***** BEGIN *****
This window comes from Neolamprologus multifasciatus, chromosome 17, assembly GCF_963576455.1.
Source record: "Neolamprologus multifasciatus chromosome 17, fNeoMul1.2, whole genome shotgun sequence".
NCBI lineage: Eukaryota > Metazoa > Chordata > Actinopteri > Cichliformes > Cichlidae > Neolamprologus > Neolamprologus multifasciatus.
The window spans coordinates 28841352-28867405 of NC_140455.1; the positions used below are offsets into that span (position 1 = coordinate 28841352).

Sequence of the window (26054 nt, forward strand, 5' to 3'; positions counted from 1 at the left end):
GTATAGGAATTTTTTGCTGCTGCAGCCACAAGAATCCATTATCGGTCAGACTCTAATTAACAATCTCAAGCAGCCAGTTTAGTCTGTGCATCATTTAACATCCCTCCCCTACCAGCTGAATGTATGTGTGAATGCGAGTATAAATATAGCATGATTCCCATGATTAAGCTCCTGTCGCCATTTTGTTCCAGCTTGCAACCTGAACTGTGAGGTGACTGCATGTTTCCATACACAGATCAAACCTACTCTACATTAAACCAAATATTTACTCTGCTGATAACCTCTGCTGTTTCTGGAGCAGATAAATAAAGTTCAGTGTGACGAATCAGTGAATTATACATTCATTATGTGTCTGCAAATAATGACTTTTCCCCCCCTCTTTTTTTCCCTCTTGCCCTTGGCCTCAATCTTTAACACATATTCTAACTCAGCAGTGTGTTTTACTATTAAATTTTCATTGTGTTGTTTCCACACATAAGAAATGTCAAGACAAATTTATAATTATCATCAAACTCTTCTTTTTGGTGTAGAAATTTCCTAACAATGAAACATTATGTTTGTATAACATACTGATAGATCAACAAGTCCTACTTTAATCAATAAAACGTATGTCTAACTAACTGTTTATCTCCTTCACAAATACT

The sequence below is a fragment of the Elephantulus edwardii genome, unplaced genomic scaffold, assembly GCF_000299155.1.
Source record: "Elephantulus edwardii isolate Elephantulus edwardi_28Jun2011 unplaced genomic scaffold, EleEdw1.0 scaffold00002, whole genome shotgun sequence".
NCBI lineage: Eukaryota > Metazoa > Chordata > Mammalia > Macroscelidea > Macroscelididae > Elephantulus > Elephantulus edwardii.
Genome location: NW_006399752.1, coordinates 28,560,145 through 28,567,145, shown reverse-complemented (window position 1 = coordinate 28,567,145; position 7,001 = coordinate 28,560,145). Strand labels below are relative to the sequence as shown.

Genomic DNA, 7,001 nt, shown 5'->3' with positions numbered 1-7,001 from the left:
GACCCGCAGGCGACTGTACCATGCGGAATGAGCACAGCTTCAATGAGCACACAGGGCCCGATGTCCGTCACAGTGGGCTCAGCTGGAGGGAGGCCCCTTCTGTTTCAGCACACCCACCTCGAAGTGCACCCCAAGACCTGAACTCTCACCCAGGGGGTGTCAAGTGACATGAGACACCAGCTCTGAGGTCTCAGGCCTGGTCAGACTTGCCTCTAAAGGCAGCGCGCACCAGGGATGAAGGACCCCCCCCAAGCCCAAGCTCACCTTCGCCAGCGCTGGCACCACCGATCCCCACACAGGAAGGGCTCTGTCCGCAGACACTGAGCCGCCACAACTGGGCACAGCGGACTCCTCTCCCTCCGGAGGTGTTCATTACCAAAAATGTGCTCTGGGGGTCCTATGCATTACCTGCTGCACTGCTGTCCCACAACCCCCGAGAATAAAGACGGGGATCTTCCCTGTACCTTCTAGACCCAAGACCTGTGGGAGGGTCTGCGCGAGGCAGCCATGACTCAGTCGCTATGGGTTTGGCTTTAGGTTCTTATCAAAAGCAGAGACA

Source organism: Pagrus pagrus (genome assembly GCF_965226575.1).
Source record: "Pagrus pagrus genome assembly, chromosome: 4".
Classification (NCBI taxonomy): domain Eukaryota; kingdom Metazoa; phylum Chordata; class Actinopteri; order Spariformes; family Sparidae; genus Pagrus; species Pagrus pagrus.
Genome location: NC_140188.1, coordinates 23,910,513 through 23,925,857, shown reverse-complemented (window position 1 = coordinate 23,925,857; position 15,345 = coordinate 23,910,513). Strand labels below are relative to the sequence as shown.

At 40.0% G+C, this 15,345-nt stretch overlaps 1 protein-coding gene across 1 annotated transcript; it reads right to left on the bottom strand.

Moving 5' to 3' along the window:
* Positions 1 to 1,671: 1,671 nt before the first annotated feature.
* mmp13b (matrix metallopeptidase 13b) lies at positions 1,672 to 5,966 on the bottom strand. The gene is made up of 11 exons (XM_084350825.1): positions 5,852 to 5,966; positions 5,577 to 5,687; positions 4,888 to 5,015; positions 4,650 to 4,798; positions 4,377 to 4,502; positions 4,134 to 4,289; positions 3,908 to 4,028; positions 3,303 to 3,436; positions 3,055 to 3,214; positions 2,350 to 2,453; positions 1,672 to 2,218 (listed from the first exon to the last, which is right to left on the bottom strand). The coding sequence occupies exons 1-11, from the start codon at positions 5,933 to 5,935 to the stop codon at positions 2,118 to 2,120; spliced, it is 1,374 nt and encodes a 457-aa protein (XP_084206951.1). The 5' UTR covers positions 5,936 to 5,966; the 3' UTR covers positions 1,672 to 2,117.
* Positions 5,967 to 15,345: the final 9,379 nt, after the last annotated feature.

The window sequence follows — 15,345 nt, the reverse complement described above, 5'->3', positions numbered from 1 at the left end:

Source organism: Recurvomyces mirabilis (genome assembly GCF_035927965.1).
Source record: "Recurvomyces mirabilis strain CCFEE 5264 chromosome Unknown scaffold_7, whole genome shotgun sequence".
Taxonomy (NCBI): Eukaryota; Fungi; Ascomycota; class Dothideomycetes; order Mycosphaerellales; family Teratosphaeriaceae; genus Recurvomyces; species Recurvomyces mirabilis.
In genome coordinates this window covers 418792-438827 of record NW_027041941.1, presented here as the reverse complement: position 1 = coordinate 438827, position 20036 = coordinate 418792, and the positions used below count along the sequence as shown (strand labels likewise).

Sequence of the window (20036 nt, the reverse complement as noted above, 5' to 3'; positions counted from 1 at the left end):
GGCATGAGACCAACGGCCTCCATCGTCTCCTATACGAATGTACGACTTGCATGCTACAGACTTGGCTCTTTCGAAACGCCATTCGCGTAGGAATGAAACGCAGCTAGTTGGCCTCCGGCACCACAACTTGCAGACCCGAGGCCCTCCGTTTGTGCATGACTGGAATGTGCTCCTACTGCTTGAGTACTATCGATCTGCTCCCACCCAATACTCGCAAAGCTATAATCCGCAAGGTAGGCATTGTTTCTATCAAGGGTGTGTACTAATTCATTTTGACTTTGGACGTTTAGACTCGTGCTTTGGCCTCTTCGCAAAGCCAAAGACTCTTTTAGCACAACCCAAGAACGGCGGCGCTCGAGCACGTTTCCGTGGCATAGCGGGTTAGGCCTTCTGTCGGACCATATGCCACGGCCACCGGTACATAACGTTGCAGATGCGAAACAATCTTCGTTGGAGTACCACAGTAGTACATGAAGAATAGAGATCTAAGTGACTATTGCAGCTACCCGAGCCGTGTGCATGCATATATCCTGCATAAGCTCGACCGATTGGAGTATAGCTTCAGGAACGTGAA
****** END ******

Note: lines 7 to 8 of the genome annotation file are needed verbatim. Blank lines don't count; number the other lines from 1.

The sequence below is a fragment of the Elephantulus edwardii genome, unplaced genomic scaffold, assembly GCF_000299155.1.
Source record: "Elephantulus edwardii isolate Elephantulus edwardi_28Jun2011 unplaced genomic scaffold, EleEdw1.0 scaffold00002, whole genome shotgun sequence".